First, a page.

This was originally called No, No, No, Yes and ended as Endings, Beginnings. How did the title change shape the movie?
“It was always a working title. I saw that it was paired up with her experience — every no and every yes was paired to one of the relationships that she was going through. Endings, Beginnings is a little more specific. I know for awhile he was even contemplating a title that was even just made up of emojis which I thought would have been really fun.”
Oh yeah. I loved the texting aspect in this movie.
“There is an element of texting in the time period we are in, and there is this new language to it. They got it in the sense that both Jack and Frank have their very specific ways of texting. Jack probably uses punctuation, and Frank does not. [Laughs]”
You’ve worked with a few of the Big Little Lies women now. Do you have plans to work with the others like Zoe Kravitz, Reese Witherspoon, or Laura Dern?
“That has not hit me — that’s kinda funny. I don’t think I have ever met Reese Witherspoon and I’ve met Laura Dern. If the opportunity presents itself then great. I certainly wouldn’t have had a problem if there had been a role in the second season. I would have done it in a second. I loved the first season.”
I have one more that I have to ask about — obviously Gossip Girl is getting rebooted, and Chace [Crawford] said it made him feel “old,” but he’d be down. Have you thought about it at all?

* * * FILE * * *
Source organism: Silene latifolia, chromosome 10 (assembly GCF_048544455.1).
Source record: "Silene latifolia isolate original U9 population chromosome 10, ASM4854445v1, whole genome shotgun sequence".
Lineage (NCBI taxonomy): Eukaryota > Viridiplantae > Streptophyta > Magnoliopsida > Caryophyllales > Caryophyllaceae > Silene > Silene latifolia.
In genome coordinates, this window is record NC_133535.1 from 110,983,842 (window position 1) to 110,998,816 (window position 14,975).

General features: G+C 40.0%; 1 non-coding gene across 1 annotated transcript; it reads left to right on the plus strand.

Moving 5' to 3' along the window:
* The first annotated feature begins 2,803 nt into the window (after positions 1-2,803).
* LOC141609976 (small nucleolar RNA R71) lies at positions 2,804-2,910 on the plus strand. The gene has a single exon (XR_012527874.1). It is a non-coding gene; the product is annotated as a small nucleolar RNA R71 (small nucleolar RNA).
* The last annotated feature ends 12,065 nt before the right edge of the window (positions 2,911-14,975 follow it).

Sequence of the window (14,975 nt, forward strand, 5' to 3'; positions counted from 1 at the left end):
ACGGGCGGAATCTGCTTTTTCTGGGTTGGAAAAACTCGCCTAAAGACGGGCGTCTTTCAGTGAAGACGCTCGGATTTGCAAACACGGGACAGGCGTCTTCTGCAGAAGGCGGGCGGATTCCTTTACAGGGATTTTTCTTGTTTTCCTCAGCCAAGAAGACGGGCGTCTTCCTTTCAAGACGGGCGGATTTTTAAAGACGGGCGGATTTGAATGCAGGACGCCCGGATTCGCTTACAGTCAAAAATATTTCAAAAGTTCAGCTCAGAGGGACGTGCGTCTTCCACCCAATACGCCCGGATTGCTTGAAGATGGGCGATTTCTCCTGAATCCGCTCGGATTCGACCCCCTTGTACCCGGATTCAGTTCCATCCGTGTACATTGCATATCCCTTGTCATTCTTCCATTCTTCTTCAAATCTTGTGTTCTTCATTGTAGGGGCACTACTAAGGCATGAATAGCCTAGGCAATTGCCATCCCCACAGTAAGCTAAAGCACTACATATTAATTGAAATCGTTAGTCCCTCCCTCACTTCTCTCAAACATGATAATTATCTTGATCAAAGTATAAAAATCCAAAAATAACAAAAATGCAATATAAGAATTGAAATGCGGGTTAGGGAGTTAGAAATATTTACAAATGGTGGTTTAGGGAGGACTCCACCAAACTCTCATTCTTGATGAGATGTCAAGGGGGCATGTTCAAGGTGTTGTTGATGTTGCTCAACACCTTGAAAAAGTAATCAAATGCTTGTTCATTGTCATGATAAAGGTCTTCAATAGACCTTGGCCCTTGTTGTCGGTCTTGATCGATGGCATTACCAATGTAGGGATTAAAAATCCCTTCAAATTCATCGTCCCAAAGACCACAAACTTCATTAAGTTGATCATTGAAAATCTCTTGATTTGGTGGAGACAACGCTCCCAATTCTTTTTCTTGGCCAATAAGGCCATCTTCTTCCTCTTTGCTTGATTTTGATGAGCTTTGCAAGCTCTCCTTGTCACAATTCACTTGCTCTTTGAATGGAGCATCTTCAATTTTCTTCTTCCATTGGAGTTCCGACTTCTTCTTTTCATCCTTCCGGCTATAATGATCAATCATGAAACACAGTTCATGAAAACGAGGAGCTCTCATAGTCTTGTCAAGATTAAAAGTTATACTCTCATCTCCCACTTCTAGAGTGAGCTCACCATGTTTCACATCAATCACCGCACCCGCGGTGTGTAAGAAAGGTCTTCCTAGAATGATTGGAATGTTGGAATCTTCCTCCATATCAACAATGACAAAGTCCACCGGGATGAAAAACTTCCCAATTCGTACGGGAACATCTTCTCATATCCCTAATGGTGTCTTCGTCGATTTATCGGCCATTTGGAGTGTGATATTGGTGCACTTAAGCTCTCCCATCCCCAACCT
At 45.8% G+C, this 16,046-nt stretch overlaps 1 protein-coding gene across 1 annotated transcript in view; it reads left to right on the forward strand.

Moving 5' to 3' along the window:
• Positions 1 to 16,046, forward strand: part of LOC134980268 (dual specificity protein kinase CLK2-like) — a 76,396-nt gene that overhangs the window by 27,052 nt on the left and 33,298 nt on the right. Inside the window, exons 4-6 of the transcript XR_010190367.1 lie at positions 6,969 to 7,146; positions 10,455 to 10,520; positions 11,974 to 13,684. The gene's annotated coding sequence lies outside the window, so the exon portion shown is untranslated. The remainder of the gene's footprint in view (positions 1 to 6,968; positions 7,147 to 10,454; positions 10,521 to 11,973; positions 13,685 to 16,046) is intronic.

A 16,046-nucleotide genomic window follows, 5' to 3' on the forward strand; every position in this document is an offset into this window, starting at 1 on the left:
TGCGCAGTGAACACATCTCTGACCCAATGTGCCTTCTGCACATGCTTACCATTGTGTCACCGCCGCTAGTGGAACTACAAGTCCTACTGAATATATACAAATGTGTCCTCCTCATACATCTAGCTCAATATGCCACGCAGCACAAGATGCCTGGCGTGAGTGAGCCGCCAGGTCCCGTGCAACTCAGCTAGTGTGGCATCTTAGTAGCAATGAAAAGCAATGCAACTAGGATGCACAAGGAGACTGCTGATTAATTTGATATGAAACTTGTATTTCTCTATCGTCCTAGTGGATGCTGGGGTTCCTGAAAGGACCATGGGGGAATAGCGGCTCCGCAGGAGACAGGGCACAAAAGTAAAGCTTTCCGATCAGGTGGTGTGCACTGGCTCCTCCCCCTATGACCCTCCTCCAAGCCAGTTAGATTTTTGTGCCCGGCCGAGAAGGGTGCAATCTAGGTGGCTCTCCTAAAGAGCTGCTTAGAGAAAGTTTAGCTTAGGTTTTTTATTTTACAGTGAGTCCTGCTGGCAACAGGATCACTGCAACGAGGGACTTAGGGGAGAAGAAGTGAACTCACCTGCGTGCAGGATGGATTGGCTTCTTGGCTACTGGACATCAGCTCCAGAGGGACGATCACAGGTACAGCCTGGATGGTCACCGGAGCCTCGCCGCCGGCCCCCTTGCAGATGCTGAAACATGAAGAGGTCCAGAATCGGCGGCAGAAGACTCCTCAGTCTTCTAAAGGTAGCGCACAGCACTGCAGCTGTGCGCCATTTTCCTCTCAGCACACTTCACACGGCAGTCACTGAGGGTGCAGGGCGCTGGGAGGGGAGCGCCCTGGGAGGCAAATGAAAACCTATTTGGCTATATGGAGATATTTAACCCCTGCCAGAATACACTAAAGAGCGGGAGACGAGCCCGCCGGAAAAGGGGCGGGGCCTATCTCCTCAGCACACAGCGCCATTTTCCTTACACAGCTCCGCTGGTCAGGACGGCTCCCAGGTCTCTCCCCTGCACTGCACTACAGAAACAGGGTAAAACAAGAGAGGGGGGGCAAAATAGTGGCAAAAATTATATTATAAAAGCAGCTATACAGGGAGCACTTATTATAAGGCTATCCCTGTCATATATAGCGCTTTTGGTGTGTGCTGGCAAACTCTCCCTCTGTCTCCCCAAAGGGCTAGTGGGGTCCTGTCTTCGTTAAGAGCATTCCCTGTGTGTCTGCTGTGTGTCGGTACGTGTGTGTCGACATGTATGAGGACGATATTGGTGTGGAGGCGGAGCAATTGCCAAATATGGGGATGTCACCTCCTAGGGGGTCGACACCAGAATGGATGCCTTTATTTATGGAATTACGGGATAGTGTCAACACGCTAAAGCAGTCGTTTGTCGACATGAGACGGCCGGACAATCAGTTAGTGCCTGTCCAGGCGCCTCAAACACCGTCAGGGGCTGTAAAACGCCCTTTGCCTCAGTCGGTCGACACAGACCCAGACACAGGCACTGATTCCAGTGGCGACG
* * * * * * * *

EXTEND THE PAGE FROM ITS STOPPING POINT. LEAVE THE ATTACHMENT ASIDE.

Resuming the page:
“[Laughs] I don’t even… it’s so weird. Somehow a lot of people talk to me about Gossip Girl, and I always thought I was just a guest star. It was a very special show. It certainly defined those years, and we all got our start there in a way. It would be hilarious and weird and crazy. He’s right — we are old! I don’t know what business they’d have with me, but, Jesus. If there was some funny little witty thing and they called and we’re like, ‘We’re doing this thing and we have everybody….’ I’m not gonna be the asshole that says no. Maybe I’ll be in the background scooping some ice cream.”
HollywoodReporter.com — Jamie Dornan also stars in the romantic drama about a 30-something woman navigating love and heartbreak over the course of a year.
Shailene Woodley and Sebastian Stan get cozy in this first-look still from Drake Doremus’ Endings/Beginnings, premiering at TIFF on Sept. 8.
The drama — also starring Jamie Dornan (Fifty Shades of Grey trilogy) — is set in present day L.A. and sees Woodley, most recently appearing in Big Little Lies, play Daphne, a 30-something woman navigating through love and heartbreak over the course of one year. During that time, she will unlock the secrets to her life in a sudden turn of events and in the most surprising of places.
Written by Doremus and Jardine Libaire (White Fur), the film has been developed, produced and financed by CJ Entertainment. Tae-sung Jeong, Francis Chung, Doremus and Robert George produce, Jerry Ko executive produces and Fred Lee and Jihyun Ok co-produce.
Protagonist Pictures is handling international sales outside of Asia, which is being repped by CJ Entertainment. UTA is repping domestic.
EW.com — The cast of forthcoming Disney+ series The Falcon and the Winter Soldier are shielding plot details pretty fiercely — but when they sat down in EW and PEOPLE’s video studio backstage at Disney’s D23 Expo, they did tease a few hints.
CinemaBlend.com — The Falcon and the Winter Soldier will be one of the first Marvel shows available to stream on Disney+ and a new poster out of the D23 Expo already highlights a significant change for one of its characters. That’s right, Bucky Barnes is sporting a fresh, short new haircut. The floppy, shoulder-length hair he had in films like Captain America: Civil War and, more recently, Avengers: Endgame is gone.